Minutes before my afternoon flight from Houston to Mexico City on Sunday, I decided to buy a Jamba Juice smoothie, since I hadn’t eaten the entire day and am always leery of Continental’s “snack” offerings.
As I approach my seat — 17C — I realize I didn’t think this through very well. I’ve got two giant carry-ons full of books (I always bring back books to Mexico, and never check them to avoid overweight fees) and a paper cup full of smoothie. I have to set it down somewhere to get the carry-ons in the overhead compartments. Damn.
Without a lot of thought (“story of my life”), I set it down on the seat cushion of 16C, and prop it against the armrest, so it won’t tip over. Instead, it tips over. And spills all over 16C. The frozen purple blob oozes and starts dripping down to the floor.
I muttered — no, gasped — a few adult words and pressed the flight attendant call button as quickly as I could.
Thankfully, the attendant appeared quickly, made no attempt to humiliate me, and went off to find napkins.
“But we’re going to get a new seat,” she tells me as she walks off, as if I understand what that entails.
Moments later, the ticketholder for 16C arrives. My humiliation came in the form of jumping up and warning him “don’t sit there!!!!” I explained, sheepishly, that I spilled my smoothie. For some reason, had it been a Coke or a plate of nachos, I’d been less embarrassed. A smoothie? Even the word annoys me.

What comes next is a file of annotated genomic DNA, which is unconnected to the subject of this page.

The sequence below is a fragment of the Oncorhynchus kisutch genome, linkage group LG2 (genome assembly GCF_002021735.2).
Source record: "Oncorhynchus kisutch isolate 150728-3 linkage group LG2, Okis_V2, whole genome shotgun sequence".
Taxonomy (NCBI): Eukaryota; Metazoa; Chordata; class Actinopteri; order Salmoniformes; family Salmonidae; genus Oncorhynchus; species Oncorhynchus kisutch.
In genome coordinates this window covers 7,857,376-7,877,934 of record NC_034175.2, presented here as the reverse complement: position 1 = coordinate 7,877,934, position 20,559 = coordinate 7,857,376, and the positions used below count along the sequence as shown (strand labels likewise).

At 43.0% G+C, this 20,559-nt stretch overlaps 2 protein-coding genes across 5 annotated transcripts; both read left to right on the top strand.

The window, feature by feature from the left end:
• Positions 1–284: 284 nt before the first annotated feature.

“Uh, OK….Someone left their passport, too,” he says.
And, of course, it’s mine, I dropped it in the confusion. “Oh, mine! I’m not having the best day!” I try to joke.
He doesn’t laugh. I know at this point he had to be thinking “oh no, next she’s going to start crying about her cat.”
The flight attendant re-appears with a fistful of napkins, and asks Mr. 16C to wait at the back of the plane while they wait for maintenance. I apologize profusely and explain I’ll take his seat if they’re not able to fix it. It’s my mistake, but he has to stand in the back, among the lavatories, while I’m buckled in and pulling out my iPod.
Thankfully, a large man in a Continental uniform eventually appears, hugging a seat cushion. The removal and installation takes only a few seconds. He’s gone, and Mr. 16C is allowed to come back and join his family members. I finally start to relax a little, but I spent a lot of time looking around to see if anyone was shaking their head in disapproval as I sucked down what was left of my smoothie. Of course, most people were completely unaware of what had happened, and the only thing they knew from the incident happened later when the pilot announced:
“Sorry, folks, we’re a little delayed, we’re just wrapping up a last-minute maintenance report.”
For the first time ever, the constant crying of an ear-infected toddler in the row across from us was actually soothing for me. Surely Mr. 16C found that more annoying than my smoothie incident?!